like my daunting pile of laundry that needs to be washed, the list of things i need to write about has certainly piled up…though thankfully, is less smelly. i’m back in my village now after a whirlwind of adventures in istanbul, turkey and it’s back to the reality of teaching, lesson planning, washing that mountain of laundry by hand, and life without my fellow american travelers.
while i’d like to think i’m a dedicated writer, i think i’m going to have to slack on this one and give you just a taste of turkey. there’s no way i’d be able to back track that much and give you the day-to-day version, because for one, it was more like a blur of awesomeness, and secondly i’ll run out of clean clothes before i’d finish writing that. so summary it is.
istanbul was amazing.
just kidding…i could go on forever about istanbul. but i’ll start from the very beginning when i bought my plane ticket to istanbul on a whim after hearing four other volunteers, brian, michael, becca and beth were going. the combination of the travel channel shows on istanbul i’ve seen and the fact that the tickets were only $140 round trip, i couldn’t pass it up. and i must say it was money well spent. i bought my ticket to fly out of donetsk (a big city east of me) while the others flew out of kharkiv (in the north). i took a six-hour bus a few days ahead of my plane to visit with one of the visiting ceramic artists, georgie, i met at my school this past summer who lives in donetsk. georgie (middle-aged man with a daughter around my age) was an excellent host and like a typical ukrainian man, did not allow me to pay for anything or even carry my own bag. he showed me around donetsk which, despite the fact that my lonely planet tour book said ‘nothing would attract the common tourist, unless you want to visit a mine’, it was a little nicer than i expected. we walked all over donetsk, georgie pointed out the sculptures he was commissioned for by the city, saw the multi million dollar soccer arena built for the euro cup, visited a few museums, met some of georgie’s art students, and had dinner with a few of his friends, at which i was the singing entertainment (not by choice).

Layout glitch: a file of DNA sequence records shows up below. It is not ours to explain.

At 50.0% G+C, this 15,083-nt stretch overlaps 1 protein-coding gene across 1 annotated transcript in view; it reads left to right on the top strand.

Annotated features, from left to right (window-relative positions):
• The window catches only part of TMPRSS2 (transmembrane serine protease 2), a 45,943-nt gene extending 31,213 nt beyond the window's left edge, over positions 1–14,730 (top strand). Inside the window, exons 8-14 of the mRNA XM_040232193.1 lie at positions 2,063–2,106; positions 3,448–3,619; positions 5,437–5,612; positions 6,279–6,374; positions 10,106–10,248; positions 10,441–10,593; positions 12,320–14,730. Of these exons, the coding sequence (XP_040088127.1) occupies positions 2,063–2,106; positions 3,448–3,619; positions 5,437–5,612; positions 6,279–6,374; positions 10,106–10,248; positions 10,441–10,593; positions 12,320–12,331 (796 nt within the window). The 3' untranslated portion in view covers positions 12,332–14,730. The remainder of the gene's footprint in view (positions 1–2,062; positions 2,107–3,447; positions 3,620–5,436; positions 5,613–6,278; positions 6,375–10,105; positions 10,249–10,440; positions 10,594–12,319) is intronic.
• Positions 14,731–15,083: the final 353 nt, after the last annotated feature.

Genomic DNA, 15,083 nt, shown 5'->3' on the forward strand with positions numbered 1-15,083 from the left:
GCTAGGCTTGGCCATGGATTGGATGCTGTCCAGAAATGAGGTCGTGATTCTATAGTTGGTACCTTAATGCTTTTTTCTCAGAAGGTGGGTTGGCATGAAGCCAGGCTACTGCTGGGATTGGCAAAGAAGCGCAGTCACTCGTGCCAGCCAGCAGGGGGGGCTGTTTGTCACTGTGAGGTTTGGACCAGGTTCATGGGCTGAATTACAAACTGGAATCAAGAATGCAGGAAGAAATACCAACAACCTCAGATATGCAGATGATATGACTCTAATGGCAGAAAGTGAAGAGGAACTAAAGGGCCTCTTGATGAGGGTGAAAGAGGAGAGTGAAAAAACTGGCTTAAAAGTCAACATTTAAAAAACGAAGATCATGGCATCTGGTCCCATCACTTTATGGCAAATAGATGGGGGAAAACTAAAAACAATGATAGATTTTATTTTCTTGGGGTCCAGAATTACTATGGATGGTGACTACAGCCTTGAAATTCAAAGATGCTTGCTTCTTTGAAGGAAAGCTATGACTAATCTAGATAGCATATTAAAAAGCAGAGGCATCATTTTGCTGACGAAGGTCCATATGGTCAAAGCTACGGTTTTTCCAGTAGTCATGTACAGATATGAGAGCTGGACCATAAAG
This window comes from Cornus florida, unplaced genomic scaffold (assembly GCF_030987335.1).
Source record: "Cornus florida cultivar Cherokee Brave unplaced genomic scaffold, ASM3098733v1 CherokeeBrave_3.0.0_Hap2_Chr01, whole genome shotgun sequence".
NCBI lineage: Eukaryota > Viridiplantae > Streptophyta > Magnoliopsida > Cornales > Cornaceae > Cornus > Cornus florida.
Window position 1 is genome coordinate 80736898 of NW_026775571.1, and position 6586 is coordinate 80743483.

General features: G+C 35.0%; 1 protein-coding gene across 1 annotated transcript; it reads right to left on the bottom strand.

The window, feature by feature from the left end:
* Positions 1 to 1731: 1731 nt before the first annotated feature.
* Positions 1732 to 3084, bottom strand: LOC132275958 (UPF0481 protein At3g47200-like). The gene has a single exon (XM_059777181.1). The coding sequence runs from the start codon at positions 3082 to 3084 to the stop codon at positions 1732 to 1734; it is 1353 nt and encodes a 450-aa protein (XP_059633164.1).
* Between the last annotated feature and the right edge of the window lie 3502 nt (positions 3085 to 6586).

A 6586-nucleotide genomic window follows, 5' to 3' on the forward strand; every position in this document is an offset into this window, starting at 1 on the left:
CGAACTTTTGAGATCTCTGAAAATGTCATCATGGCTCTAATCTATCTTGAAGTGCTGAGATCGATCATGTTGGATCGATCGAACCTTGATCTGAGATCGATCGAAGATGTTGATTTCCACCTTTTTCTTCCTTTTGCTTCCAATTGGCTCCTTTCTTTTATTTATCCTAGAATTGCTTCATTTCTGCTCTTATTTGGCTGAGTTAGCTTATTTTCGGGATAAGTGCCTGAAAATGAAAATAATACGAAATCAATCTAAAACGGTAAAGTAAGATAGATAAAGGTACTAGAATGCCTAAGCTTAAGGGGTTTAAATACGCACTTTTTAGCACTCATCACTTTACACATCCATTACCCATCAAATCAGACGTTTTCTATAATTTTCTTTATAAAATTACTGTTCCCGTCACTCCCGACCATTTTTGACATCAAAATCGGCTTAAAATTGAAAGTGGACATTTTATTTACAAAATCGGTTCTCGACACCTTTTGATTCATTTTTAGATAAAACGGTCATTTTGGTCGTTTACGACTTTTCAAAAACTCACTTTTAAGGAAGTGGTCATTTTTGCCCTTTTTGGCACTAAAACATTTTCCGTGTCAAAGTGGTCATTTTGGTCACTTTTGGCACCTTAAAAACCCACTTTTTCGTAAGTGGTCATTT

after a few days staying with georgie, being fed waaaay too much, only having conversations in russian (even though i learned ukrainian), and my lungs filled with fresh smog, i was certainly ready and excited to leave for istanbul. georgie escorted me to the airport, which looked more like a dilapidated shopping mall, and we said goodbye. i told him thanks for everything and hoped my homemade american chocolate chip cookies i left him expressed my gratitude more eloquently than my broken ukrainian/russian.
then if was off to istanbul. it was a thrilling feeling to finally take off into the air and leave ukraine behind. though not for good. on the flight over i met two other volunteers and was super glad i made friends with them because if it wasn’t for them i would have never left the airport. i saved up quite a bit of ukrainian money for the trip and i guess without thinking AT ALL didn’t convert it into dollars before i left. so there i was, in the istanbul airport with a wad of ukrainian cash and a confused currency exchange worker who had never even heard of hryvina before declaring ‘i do not know what dis is’. yea…most people probably haven’t. i had a credit card but no debit card and no cellphone. not my brightest move. i was certain i’d end up having to draw portraits or sell my belongings to get out of the airport and make it to the hostel. but thankfully my new peace corps volunteer friends fronted me, the poor moneyless and homeless girl, some money to get out of the airport at least. serious lifesavers.
i was lucky enough to get into a taxi driver, named murat, that spoke some english. enough english to ask me ‘you married? you have boyfriend at hostel?’ and to let me know he’s divorced now. i told him i have been living in ukraine and figured i might as well ask him if ANYONE will exchange it. like the currency exchange teller, he looked at it questionably but said he knew a place. we zipped around stopped, murat spoke for me and VOILA he agreed to take it. i handed the pile of money over and got a pitiful pile back. oh well. at least i could afford to eat now!